The Supreme Court’s current term will feature a host of cases concerning labor and employment issues. In one case—where arguments have already commenced—the Court will decide on the right of workers to file class-action lawsuits against their employers, and in another, it will rule on whether unions can continue to charge mandatory fees to non-unionized employees that support collective bargaining efforts.
On the first day of its new term, the Supreme Court’s nine justices heard arguments on Ernst & Young LLP v. Morris on the question of whether employers can compel their workers to waive the right to engage in class-action lawsuits against their employer. Employers use these collective-action waivers—which the Economic Policy Institute estimates now affect more than 25 million workers—to limit the formation of collective action lawsuits, which are difficult to fight in court and can be incredibly expensive for companies.
Stephen Morris, an employee of Ernst & Young, filed a class and collective action suit alleging the company had denied him overtime pay; however, his employment agreement stipulated that he must submit to individual arbitration for work-related claims and waived his right to initiate or join collective actions against the company. As a result, Ernst & Young countersued Morris with the goal of dismissing his case and relegating it to arbitration. Ernst & Young won its case in district court but saw that decision reversed by a federal appeals court—which asserted the National Labor Relations Act (NLRA) prohibits such waiver clauses—and thus propelled the case to the Supreme Court.
If upheld, it will enable employers to insulate themselves from employee class action lawsuits. And, in light of the 5-4 split between conservatives and liberals on the current bench, it seems likely—but is very difficult to predict—that the ultimate decision may vindicate employers. The Court is expected to issue its ruling by the end of June.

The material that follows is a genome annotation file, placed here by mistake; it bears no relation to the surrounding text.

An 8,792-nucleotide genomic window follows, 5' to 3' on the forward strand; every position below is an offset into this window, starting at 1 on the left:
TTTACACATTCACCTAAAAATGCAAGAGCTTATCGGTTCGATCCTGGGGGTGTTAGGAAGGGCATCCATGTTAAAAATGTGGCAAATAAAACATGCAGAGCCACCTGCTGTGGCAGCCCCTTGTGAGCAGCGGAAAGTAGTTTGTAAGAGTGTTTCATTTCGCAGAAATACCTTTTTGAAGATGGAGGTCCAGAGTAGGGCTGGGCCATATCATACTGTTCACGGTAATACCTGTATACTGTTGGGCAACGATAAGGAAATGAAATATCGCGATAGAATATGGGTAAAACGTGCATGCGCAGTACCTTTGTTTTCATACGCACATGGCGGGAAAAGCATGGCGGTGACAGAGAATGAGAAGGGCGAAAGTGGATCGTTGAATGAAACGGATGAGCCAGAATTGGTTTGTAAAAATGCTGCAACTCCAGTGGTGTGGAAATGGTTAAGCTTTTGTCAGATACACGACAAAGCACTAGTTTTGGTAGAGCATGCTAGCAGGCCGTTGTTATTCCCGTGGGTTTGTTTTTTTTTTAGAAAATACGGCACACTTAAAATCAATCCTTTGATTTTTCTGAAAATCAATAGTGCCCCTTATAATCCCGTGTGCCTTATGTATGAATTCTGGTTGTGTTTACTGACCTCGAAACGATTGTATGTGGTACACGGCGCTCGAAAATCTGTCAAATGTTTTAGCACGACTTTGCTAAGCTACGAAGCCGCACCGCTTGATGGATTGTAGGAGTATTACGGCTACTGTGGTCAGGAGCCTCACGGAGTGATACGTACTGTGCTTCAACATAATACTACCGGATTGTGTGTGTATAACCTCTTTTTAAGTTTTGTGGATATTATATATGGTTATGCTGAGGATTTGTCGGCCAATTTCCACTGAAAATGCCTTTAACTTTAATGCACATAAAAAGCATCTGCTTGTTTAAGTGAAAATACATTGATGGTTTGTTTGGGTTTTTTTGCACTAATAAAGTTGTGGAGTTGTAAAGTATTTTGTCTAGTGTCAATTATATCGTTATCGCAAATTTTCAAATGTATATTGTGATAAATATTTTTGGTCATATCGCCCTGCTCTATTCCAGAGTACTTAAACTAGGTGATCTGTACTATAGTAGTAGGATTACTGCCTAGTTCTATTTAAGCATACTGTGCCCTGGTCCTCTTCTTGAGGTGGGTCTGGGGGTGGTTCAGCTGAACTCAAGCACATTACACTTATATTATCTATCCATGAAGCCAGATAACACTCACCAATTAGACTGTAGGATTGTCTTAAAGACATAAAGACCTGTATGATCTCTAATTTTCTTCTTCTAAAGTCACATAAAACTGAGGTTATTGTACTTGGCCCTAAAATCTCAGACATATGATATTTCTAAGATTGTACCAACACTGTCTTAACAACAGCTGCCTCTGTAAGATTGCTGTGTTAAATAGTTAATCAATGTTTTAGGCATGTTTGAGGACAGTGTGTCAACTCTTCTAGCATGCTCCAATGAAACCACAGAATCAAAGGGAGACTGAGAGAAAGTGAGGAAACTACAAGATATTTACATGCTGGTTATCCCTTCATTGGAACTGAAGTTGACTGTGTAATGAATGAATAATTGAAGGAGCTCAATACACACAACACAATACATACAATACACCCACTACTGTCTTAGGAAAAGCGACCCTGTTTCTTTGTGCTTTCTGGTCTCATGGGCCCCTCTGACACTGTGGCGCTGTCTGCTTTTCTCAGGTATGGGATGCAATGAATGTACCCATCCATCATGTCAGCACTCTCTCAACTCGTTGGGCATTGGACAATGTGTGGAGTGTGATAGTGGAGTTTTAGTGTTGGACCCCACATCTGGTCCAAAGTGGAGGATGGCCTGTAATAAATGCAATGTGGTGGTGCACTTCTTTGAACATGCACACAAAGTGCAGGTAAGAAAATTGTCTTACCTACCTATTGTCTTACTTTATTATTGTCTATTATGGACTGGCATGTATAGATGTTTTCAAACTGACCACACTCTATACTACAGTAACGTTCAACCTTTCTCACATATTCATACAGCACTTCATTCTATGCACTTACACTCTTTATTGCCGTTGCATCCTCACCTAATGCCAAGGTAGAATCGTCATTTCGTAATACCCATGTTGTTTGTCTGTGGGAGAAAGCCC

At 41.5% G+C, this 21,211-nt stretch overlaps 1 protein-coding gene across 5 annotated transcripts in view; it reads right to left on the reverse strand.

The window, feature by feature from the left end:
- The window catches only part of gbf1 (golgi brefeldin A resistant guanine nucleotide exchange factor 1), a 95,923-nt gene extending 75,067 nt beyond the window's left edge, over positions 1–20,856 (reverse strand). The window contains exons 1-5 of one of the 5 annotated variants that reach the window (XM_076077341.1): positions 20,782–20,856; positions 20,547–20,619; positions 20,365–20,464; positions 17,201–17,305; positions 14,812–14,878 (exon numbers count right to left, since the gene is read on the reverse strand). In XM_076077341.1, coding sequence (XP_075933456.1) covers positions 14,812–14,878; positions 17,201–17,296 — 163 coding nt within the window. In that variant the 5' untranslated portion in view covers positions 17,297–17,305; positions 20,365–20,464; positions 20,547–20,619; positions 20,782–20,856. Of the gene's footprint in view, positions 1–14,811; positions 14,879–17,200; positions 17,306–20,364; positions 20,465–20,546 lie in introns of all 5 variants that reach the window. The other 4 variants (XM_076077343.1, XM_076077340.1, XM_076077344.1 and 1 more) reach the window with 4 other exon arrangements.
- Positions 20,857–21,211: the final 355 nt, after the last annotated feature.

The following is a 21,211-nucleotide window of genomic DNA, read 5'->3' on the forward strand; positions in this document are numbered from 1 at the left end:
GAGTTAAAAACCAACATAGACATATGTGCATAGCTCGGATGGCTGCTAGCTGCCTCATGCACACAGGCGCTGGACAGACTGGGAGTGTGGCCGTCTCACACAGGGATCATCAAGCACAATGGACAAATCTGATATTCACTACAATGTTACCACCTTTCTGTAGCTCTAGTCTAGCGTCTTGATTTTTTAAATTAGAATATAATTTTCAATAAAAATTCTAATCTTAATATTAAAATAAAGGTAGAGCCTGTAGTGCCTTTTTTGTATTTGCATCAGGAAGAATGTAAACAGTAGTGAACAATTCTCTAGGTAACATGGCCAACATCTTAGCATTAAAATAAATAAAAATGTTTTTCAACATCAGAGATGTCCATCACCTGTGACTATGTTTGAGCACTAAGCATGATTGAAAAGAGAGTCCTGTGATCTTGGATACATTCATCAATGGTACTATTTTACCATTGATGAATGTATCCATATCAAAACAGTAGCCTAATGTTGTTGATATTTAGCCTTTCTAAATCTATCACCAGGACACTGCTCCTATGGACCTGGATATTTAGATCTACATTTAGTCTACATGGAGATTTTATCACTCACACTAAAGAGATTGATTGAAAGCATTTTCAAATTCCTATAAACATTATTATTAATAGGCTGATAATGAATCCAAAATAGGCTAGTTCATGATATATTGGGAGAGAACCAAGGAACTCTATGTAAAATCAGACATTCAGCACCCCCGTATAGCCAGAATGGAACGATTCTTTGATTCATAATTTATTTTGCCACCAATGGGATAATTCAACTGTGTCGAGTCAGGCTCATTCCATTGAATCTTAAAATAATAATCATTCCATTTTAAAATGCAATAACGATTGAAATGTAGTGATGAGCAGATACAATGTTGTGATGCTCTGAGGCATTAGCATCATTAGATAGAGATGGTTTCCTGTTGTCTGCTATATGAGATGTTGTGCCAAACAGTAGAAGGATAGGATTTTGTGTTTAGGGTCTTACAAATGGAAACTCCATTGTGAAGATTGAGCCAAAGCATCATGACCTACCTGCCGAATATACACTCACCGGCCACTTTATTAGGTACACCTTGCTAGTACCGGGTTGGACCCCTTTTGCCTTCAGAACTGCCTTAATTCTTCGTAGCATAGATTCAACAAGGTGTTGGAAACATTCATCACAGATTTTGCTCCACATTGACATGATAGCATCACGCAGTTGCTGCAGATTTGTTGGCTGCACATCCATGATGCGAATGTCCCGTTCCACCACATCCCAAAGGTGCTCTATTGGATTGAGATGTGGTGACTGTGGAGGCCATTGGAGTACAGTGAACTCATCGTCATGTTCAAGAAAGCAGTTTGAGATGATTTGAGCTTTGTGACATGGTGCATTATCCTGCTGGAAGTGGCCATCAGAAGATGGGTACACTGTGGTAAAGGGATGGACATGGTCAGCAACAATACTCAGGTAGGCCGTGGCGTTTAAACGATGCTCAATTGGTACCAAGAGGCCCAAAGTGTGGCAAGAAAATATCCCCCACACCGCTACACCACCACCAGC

Additionally, the Supreme Court agreed to hear a case with the potential to reshape organized labor across the nation. The Court will decide if unions can continue to charge employees who benefit from collective bargaining initiatives but are not themselves members of a union in the culmination of a dispute that has brewed for decades.
Mark Janus, a public sector employee in the Illinois Department of Healthcare and Family Services, sued the American Federation of State, County, and Municipal Employees (AFSCME) over fees he is required to pay to the union. Although Janus is not an AFSCME member, he is required to pay them a monthly fee to cover collective bargaining costs since he benefits from their efforts: This premise was established in the 1977 Supreme Court decision in Abood v. Detroit Board of Education. In his lawsuit, however, Janus is asking the Court to overturn its decision in Abood and deem the agency fees that he pays to be illegal.
The Court’s conservative faction has expressed an interest in revisiting the Abood decision for several years and seemed poised to overturn it as recently as last year in the case Friedrichs v. California Teachers Assn, but the unexpected death of Justice Antonin Scalia resulted in a 4-4 deadlock. Today, with the conservative Justice Neil Gorsuch taking Scalia’s place on the bench, the Supreme Court may actually strike down Abood and invalidate agency fees.